moderatorStaff Writer

Tricky to find but if you fancy a Southbank veggie option then it's a good place to try out - can get very busy so the atmosphere is generally buzzing

It was a mistake going to this restaurant !!

First of all, food could have been made much much better.. the portions are very very small and I even thought that they send a tester before the main dish!! And the price! omg! 1 koubeh: 3£, 50g of moutabel for 5.50£, 8 cubes of shish: 11£ !! when I spoke to the manger he said ... all our products are organic! well, if you wanna make something organic make it well then! what is the point of having under-cooked free range chicken?? and being organic doesn't justify your prices at all!! I swear to god that me and my other two friends went and eat pizza after we paid 62£ at this restaurant!! I felt that I have been scammed!  


I chose this venue as my friend is a vegetarian and her route home is usually via London Bridge and because it ticked another of my Time Out top 100. 

First off - I really struggled to find the restaurant, as where Google maps shows it, isn't where it is and in any event Borough Market is a a bit of a maze at the best of times! That would have been just annoying but I was incredulous when I mentioned it to the host and she said - oh I know the same happened to me when I came for my interview!!!! It clearly hasn't occurred to them to let customers know! 

Anyway, my first impressions were of a buzzy, busy place that was squashing people in - our table for 2 was less than 2 inches away from its neighbour and any time I moved my elbow it caught someone on my left! The table was also wobbly but a nice waiter fixed it for us!

The menu is interesting and we had a couple of dips, a potato dish, tabbouleh and I had a delicious lamb kebab thing with walnut harissa. The dips were nice but a bit fridge cold, they were not over generous with the bread and it wasn't as good as I have had elsewhere - which given the price was disappointing. The rest of the food and the Lebanese chardonnay was all perfectly acceptable and perhaps if it had been slightly cheaper or slightly more comfortable then i would have raved, as it was just felt a little dissatisfied. They made a big point of saying we had the table for 90 mins but actually didn't rush us off and we were there for a good two hours which was nice.

I would go again but maybe in a big group to try and get a wider selection of stuff. But there are other great and cheaper lebanese/middle eastern places in London I would recommend more.


This has to be the best vegetarian food I have had in London and is contender for best I have ever had. First prepare yourself: it's LOUD, it's expensive and service can be iffy. But JFC the food, the glorious veg food.

First of all, the breadth of veg options is amazing. One time I had the flatbread with truffle 'shrooms and halloumi. I could have died happy right there. I also had the almond dip with sliced grapes sprinkled atop and the grilled halloumi with peaches. Incredibly rich flavours all around.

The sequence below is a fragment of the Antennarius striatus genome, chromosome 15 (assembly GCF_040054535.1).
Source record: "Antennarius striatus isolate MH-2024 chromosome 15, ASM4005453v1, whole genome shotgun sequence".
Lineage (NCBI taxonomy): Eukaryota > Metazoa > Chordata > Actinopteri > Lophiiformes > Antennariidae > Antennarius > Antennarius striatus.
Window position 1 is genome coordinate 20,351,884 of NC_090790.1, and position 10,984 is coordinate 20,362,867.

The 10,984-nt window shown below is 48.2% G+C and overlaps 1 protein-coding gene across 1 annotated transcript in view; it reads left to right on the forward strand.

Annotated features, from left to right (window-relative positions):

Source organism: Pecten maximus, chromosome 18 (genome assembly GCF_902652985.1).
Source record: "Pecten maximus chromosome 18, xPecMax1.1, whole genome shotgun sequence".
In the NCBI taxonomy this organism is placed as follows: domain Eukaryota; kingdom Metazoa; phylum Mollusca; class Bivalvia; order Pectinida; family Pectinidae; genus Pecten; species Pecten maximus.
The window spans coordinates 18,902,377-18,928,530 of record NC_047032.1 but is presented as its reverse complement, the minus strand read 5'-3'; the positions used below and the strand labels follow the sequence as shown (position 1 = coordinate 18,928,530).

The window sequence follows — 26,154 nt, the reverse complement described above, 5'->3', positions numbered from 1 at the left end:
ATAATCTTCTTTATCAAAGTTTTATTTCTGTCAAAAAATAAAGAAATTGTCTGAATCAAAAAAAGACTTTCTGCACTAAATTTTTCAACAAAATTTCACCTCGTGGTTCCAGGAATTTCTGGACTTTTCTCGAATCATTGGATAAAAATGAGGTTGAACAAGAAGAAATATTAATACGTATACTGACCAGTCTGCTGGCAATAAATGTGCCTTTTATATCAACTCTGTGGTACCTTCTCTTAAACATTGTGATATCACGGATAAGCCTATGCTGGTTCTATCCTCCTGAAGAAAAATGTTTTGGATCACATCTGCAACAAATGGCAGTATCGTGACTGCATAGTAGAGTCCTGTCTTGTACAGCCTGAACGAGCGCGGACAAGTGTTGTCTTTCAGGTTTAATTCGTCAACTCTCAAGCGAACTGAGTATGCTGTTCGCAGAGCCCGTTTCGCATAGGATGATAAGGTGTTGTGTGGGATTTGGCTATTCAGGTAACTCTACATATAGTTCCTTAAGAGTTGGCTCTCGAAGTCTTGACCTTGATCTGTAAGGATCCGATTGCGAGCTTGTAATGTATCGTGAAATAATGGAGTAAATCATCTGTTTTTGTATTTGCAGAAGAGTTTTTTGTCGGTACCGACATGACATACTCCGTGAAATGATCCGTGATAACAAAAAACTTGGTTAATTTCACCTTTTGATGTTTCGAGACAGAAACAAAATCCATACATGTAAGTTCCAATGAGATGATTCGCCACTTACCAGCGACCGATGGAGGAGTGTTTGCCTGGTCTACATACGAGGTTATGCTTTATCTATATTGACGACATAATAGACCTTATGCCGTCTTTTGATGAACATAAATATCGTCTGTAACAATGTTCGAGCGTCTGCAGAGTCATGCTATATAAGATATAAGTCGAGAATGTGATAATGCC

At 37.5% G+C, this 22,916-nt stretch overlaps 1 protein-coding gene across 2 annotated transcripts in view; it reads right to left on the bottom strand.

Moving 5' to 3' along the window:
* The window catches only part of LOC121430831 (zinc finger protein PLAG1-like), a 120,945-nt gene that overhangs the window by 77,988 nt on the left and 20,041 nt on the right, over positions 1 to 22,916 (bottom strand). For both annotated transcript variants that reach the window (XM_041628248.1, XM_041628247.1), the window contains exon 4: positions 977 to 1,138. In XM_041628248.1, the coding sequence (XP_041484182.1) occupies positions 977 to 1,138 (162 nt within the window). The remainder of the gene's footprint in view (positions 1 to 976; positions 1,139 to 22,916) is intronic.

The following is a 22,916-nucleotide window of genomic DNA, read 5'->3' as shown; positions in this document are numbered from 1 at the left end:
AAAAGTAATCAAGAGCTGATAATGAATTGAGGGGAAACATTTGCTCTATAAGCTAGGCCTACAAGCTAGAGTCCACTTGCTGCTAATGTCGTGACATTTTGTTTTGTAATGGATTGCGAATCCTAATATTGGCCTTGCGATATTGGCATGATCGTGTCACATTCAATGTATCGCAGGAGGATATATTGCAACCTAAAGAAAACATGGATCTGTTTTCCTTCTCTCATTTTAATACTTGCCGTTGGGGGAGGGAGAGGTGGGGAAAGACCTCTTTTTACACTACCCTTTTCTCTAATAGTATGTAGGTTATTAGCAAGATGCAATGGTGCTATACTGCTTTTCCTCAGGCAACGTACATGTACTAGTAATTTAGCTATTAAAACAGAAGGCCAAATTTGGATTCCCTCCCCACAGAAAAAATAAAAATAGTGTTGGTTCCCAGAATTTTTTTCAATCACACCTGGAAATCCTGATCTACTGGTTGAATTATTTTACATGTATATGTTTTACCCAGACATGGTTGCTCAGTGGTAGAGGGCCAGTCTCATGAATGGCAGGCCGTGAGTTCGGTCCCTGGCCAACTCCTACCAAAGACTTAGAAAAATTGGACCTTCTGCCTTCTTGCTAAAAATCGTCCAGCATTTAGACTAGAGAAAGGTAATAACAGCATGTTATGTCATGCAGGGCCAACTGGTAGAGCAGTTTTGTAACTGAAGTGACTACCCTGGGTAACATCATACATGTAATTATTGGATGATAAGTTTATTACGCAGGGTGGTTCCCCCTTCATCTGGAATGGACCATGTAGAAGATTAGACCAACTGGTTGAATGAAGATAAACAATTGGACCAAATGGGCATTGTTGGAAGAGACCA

The last time I went, I got the squash dip. Seriously, squash has never tasted so amazing. I have to say they are a bit stingy on pita bread compared to the amount of dip you receive. That being said, just ask for more like I did, free of charge! 

Arabica is a fine restaurant that serves some of the most flavoursome and authentic dishes from the Levent in London, however the portion sizes and prices do not equal good value. The hummus is some of the smoothest i've tried in London, while the I don't think I can sing the praises of the Muhummara loud enough - this is a small plate of spiced roasted red peppers and toasted mixed kernels. It's sweet, with a fantastic texture which is thick and mildly lumpy (in a good way!) but will add about £7 onto your bill for a very small bowl! From the stove and grill, I don't think you can go far wrong with the sauteed chicken livers with pomegranate molasses, which is a stunning plate that goes incredibly well with theMajella sparkling Shiraz. This sparkling red (!) wine is served chilled, and while it has all the characteristics of red that we know and love, it is made with the same techniques used to make champagne. It's reminiscent of a sangria as it is mildly sweet, but it still has some oaky notes that hit the tongue. It goes particularly well with the chicken livers, as I mentioned, however I would definitely recommend you treat yourself to a bottle regardless of what you choose to order! To end your meal, I don't think there is a better dish on the menu than the Knafeh which is a warm Levantine cheese pastry with orange blossom honey and crushed pistachios. A meal for two could set you back anywhere from £40-80+ - it's certainly not a cheap meal out (despite it commonly being found in the 'cheaper eats' section of TimeOut!) Though you do get to try a large variety of very accomplished dishes, there is a strong chance you may leave a tad hungry and with much lighter pockets!

I have been here a couple of times, each time it’s been great. The last time I went it was with a large group and we ordered a massive amount of food, I think we tried most things on the menu. I would recommend the halloumi cheese, some of the best I have had in a long time!

moderatorStaff Writer

Great venue and lovely food.  Really nice laid back vibe.  Tables were a bit close together - I definitely agree with Simon P - it felt quite claustrophobic.  If I went again I would sit outside where possible.